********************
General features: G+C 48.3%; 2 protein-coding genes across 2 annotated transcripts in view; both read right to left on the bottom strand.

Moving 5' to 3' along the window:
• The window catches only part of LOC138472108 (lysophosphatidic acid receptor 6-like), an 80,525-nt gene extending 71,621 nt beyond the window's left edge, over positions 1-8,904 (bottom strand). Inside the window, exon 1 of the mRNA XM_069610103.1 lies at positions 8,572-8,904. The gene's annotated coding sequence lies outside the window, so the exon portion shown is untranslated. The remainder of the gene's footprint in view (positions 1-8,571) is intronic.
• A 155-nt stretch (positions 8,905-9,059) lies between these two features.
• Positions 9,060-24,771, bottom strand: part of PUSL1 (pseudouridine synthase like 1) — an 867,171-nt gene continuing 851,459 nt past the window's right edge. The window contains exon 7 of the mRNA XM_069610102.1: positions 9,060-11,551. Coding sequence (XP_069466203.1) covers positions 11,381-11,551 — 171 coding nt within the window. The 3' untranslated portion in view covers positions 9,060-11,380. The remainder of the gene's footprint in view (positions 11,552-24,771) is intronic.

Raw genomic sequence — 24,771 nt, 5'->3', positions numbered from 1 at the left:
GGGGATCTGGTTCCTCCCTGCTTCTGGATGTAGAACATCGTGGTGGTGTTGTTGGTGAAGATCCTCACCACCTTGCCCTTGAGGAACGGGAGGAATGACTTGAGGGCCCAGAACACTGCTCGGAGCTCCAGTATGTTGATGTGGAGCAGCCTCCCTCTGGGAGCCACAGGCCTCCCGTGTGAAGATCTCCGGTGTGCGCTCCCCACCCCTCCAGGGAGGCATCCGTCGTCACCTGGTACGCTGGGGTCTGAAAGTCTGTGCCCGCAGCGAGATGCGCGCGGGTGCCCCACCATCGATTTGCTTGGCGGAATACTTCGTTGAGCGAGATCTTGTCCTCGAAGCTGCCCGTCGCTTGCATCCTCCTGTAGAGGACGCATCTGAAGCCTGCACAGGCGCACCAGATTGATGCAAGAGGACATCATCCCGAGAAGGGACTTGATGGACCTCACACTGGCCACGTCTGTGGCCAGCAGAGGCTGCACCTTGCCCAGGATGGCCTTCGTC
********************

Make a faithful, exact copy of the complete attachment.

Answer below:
General features: G+C 48.3%; 2 protein-coding genes across 2 annotated transcripts in view; both read right to left on the bottom strand.

Moving 5' to 3' along the window:
• The window catches only part of LOC138472108 (lysophosphatidic acid receptor 6-like), an 80,525-nt gene extending 71,621 nt beyond the window's left edge, over positions 1-8,904 (bottom strand). Inside the window, exon 1 of the mRNA XM_069610103.1 lies at positions 8,572-8,904. The gene's annotated coding sequence lies outside the window, so the exon portion shown is untranslated. The remainder of the gene's footprint in view (positions 1-8,571) is intronic.
• A 155-nt stretch (positions 8,905-9,059) lies between these two features.
• Positions 9,060-24,771, bottom strand: part of PUSL1 (pseudouridine synthase like 1) — an 867,171-nt gene continuing 851,459 nt past the window's right edge. The window contains exon 7 of the mRNA XM_069610102.1: positions 9,060-11,551. Coding sequence (XP_069466203.1) covers positions 11,381-11,551 — 171 coding nt within the window. The 3' untranslated portion in view covers positions 9,060-11,380. The remainder of the gene's footprint in view (positions 11,552-24,771) is intronic.

Raw genomic sequence — 24,771 nt, 5'->3', positions numbered from 1 at the left:
GGGGATCTGGTTCCTCCCTGCTTCTGGATGTAGAACATCGTGGTGGTGTTGTTGGTGAAGATCCTCACCACCTTGCCCTTGAGGAACGGGAGGAATGACTTGAGGGCCCAGAACACTGCTCGGAGCTCCAGTATGTTGATGTGGAGCAGCCTCCCTCTGGGAGCCACAGGCCTCCCGTGTGAAGATCTCCGGTGTGCGCTCCCCACCCCTCCAGGGAGGCATCCGTCGTCACCTGGTACGCTGGGGTCTGAAAGTCTGTGCCCGCAGCGAGATGCGCGCGGGTGCCCCACCATCGATTTGCTTGGCGGAATACTTCGTTGAGCGAGATCTTGTCCTCGAAGCTGCCCGTCGCTTGCATCCTCCTGTAGAGGACGCATCTGAAGCCTGCACAGGCGCACCAGATTGATGCAAGAGGACATCATCCCGAGAAGGGACTTGATGGACCTCACACTGGCCACGTCTGTGGCCAGCAGAGGCTGCACCTTGCCCAGGATGGCCTTCGTC